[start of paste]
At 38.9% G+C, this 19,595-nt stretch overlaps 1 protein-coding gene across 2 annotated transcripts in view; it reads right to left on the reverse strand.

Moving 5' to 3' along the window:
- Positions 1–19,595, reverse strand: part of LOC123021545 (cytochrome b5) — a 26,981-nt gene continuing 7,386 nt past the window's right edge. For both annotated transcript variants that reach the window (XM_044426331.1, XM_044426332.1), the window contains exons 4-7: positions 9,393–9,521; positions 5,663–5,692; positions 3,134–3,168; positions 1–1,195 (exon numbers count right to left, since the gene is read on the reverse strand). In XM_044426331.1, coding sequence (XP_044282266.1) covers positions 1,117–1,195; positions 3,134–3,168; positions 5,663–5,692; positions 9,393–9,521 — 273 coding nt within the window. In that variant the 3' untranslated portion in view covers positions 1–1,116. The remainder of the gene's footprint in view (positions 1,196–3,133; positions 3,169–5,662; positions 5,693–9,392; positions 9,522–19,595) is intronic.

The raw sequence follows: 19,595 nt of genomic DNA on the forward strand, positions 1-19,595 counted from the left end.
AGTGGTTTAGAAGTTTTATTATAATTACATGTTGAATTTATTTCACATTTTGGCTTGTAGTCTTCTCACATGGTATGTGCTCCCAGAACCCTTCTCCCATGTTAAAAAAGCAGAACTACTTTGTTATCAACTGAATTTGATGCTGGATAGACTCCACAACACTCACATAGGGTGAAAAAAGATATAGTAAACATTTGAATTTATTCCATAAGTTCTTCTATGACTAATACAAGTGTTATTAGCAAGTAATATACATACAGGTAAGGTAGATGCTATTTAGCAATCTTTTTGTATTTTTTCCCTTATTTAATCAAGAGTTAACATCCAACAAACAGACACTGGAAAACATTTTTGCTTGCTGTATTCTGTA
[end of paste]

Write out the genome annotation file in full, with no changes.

At 38.9% G+C, this 19,595-nt stretch overlaps 1 protein-coding gene across 2 annotated transcripts in view; it reads right to left on the reverse strand.

Moving 5' to 3' along the window:
- Positions 1–19,595, reverse strand: part of LOC123021545 (cytochrome b5) — a 26,981-nt gene continuing 7,386 nt past the window's right edge. For both annotated transcript variants that reach the window (XM_044426331.1, XM_044426332.1), the window contains exons 4-7: positions 9,393–9,521; positions 5,663–5,692; positions 3,134–3,168; positions 1–1,195 (exon numbers count right to left, since the gene is read on the reverse strand). In XM_044426331.1, coding sequence (XP_044282266.1) covers positions 1,117–1,195; positions 3,134–3,168; positions 5,663–5,692; positions 9,393–9,521 — 273 coding nt within the window. In that variant the 3' untranslated portion in view covers positions 1–1,116. The remainder of the gene's footprint in view (positions 1,196–3,133; positions 3,169–5,662; positions 5,693–9,392; positions 9,522–19,595) is intronic.

The raw sequence follows: 19,595 nt of genomic DNA on the forward strand, positions 1-19,595 counted from the left end.
AGTGGTTTAGAAGTTTTATTATAATTACATGTTGAATTTATTTCACATTTTGGCTTGTAGTCTTCTCACATGGTATGTGCTCCCAGAACCCTTCTCCCATGTTAAAAAAGCAGAACTACTTTGTTATCAACTGAATTTGATGCTGGATAGACTCCACAACACTCACATAGGGTGAAAAAAGATATAGTAAACATTTGAATTTATTCCATAAGTTCTTCTATGACTAATACAAGTGTTATTAGCAAGTAATATACATACAGGTAAGGTAGATGCTATTTAGCAATCTTTTTGTATTTTTTCCCTTATTTAATCAAGAGTTAACATCCAACAAACAGACACTGGAAAACATTTTTGCTTGCTGTATTCTGTA